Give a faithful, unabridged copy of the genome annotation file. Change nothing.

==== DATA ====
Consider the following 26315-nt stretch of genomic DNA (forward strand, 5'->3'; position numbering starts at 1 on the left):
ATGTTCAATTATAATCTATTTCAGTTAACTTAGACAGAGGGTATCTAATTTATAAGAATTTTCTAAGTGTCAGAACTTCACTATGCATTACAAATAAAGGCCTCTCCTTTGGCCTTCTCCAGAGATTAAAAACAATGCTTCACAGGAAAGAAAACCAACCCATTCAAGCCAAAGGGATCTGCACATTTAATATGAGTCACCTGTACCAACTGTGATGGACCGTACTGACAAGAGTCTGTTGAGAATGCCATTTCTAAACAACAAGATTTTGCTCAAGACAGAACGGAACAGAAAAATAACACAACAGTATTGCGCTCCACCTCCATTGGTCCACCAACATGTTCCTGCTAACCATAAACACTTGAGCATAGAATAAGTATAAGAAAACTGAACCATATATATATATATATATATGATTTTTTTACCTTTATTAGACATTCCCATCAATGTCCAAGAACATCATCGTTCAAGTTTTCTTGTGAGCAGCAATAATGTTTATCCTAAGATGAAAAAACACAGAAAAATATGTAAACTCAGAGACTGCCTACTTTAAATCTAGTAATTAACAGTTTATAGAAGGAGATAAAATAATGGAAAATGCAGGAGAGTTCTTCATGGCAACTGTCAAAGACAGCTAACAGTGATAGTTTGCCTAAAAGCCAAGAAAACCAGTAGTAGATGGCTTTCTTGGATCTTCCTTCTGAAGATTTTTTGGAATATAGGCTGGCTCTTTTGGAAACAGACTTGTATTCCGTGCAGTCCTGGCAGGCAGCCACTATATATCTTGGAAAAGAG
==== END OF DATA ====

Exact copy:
Consider the following 26315-nt stretch of genomic DNA (forward strand, 5'->3'; position numbering starts at 1 on the left):
ATGTTCAATTATAATCTATTTCAGTTAACTTAGACAGAGGGTATCTAATTTATAAGAATTTTCTAAGTGTCAGAACTTCACTATGCATTACAAATAAAGGCCTCTCCTTTGGCCTTCTCCAGAGATTAAAAACAATGCTTCACAGGAAAGAAAACCAACCCATTCAAGCCAAAGGGATCTGCACATTTAATATGAGTCACCTGTACCAACTGTGATGGACCGTACTGACAAGAGTCTGTTGAGAATGCCATTTCTAAACAACAAGATTTTGCTCAAGACAGAACGGAACAGAAAAATAACACAACAGTATTGCGCTCCACCTCCATTGGTCCACCAACATGTTCCTGCTAACCATAAACACTTGAGCATAGAATAAGTATAAGAAAACTGAACCATATATATATATATATATATGATTTTTTTACCTTTATTAGACATTCCCATCAATGTCCAAGAACATCATCGTTCAAGTTTTCTTGTGAGCAGCAATAATGTTTATCCTAAGATGAAAAAACACAGAAAAATATGTAAACTCAGAGACTGCCTACTTTAAATCTAGTAATTAACAGTTTATAGAAGGAGATAAAATAATGGAAAATGCAGGAGAGTTCTTCATGGCAACTGTCAAAGACAGCTAACAGTGATAGTTTGCCTAAAAGCCAAGAAAACCAGTAGTAGATGGCTTTCTTGGATCTTCCTTCTGAAGATTTTTTGGAATATAGGCTGGCTCTTTTGGAAACAGACTTGTATTCCGTGCAGTCCTGGCAGGCAGCCACTATATATCTTGGAAAAGAG